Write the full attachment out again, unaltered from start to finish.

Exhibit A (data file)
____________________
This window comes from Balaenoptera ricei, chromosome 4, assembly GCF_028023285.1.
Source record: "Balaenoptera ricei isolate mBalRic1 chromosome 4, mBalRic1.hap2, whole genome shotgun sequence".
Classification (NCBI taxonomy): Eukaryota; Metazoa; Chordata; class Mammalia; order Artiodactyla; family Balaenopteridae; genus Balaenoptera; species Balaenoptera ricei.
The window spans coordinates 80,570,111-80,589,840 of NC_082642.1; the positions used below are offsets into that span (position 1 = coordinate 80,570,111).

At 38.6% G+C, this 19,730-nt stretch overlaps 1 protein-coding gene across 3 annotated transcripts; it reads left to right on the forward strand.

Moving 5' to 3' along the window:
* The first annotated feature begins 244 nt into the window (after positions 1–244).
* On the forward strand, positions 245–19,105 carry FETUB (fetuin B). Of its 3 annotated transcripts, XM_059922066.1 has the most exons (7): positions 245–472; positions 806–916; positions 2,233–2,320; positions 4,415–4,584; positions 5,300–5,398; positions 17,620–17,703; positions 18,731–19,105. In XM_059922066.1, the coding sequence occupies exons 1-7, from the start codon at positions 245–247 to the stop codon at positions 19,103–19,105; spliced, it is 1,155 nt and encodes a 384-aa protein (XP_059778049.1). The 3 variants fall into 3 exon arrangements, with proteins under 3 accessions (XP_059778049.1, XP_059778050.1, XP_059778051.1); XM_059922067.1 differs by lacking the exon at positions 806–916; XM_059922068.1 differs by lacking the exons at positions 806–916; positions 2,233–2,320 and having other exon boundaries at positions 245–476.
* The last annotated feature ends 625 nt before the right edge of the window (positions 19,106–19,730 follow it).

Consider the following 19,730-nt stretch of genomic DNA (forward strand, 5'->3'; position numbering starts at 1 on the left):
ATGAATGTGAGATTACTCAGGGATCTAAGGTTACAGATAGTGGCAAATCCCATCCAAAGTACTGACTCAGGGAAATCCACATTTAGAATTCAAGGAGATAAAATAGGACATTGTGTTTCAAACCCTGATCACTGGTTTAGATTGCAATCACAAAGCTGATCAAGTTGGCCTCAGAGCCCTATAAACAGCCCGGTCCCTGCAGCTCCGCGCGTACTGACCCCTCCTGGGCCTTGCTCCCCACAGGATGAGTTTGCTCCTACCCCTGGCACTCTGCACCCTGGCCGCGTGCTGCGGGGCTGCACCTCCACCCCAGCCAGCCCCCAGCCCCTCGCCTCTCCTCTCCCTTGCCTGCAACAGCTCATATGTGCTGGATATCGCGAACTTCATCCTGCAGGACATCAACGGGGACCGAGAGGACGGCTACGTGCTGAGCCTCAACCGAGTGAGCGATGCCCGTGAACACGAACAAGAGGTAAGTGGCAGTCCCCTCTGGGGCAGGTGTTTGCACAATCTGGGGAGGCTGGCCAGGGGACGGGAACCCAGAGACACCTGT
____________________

This window comes from Balaenoptera ricei, chromosome 4, assembly GCF_028023285.1.
Source record: "Balaenoptera ricei isolate mBalRic1 chromosome 4, mBalRic1.hap2, whole genome shotgun sequence".
Classification (NCBI taxonomy): Eukaryota; Metazoa; Chordata; class Mammalia; order Artiodactyla; family Balaenopteridae; genus Balaenoptera; species Balaenoptera ricei.
The window spans coordinates 80,570,111-80,589,840 of NC_082642.1; the positions used below are offsets into that span (position 1 = coordinate 80,570,111).

At 38.6% G+C, this 19,730-nt stretch overlaps 1 protein-coding gene across 3 annotated transcripts; it reads left to right on the forward strand.

Moving 5' to 3' along the window:
* The first annotated feature begins 244 nt into the window (after positions 1–244).
* On the forward strand, positions 245–19,105 carry FETUB (fetuin B). Of its 3 annotated transcripts, XM_059922066.1 has the most exons (7): positions 245–472; positions 806–916; positions 2,233–2,320; positions 4,415–4,584; positions 5,300–5,398; positions 17,620–17,703; positions 18,731–19,105. In XM_059922066.1, the coding sequence occupies exons 1-7, from the start codon at positions 245–247 to the stop codon at positions 19,103–19,105; spliced, it is 1,155 nt and encodes a 384-aa protein (XP_059778049.1). The 3 variants fall into 3 exon arrangements, with proteins under 3 accessions (XP_059778049.1, XP_059778050.1, XP_059778051.1); XM_059922067.1 differs by lacking the exon at positions 806–916; XM_059922068.1 differs by lacking the exons at positions 806–916; positions 2,233–2,320 and having other exon boundaries at positions 245–476.
* The last annotated feature ends 625 nt before the right edge of the window (positions 19,106–19,730 follow it).

Consider the following 19,730-nt stretch of genomic DNA (forward strand, 5'->3'; position numbering starts at 1 on the left):
ATGAATGTGAGATTACTCAGGGATCTAAGGTTACAGATAGTGGCAAATCCCATCCAAAGTACTGACTCAGGGAAATCCACATTTAGAATTCAAGGAGATAAAATAGGACATTGTGTTTCAAACCCTGATCACTGGTTTAGATTGCAATCACAAAGCTGATCAAGTTGGCCTCAGAGCCCTATAAACAGCCCGGTCCCTGCAGCTCCGCGCGTACTGACCCCTCCTGGGCCTTGCTCCCCACAGGATGAGTTTGCTCCTACCCCTGGCACTCTGCACCCTGGCCGCGTGCTGCGGGGCTGCACCTCCACCCCAGCCAGCCCCCAGCCCCTCGCCTCTCCTCTCCCTTGCCTGCAACAGCTCATATGTGCTGGATATCGCGAACTTCATCCTGCAGGACATCAACGGGGACCGAGAGGACGGCTACGTGCTGAGCCTCAACCGAGTGAGCGATGCCCGTGAACACGAACAAGAGGTAAGTGGCAGTCCCCTCTGGGGCAGGTGTTTGCACAATCTGGGGAGGCTGGCCAGGGGACGGGAACCCAGAGACACCTGT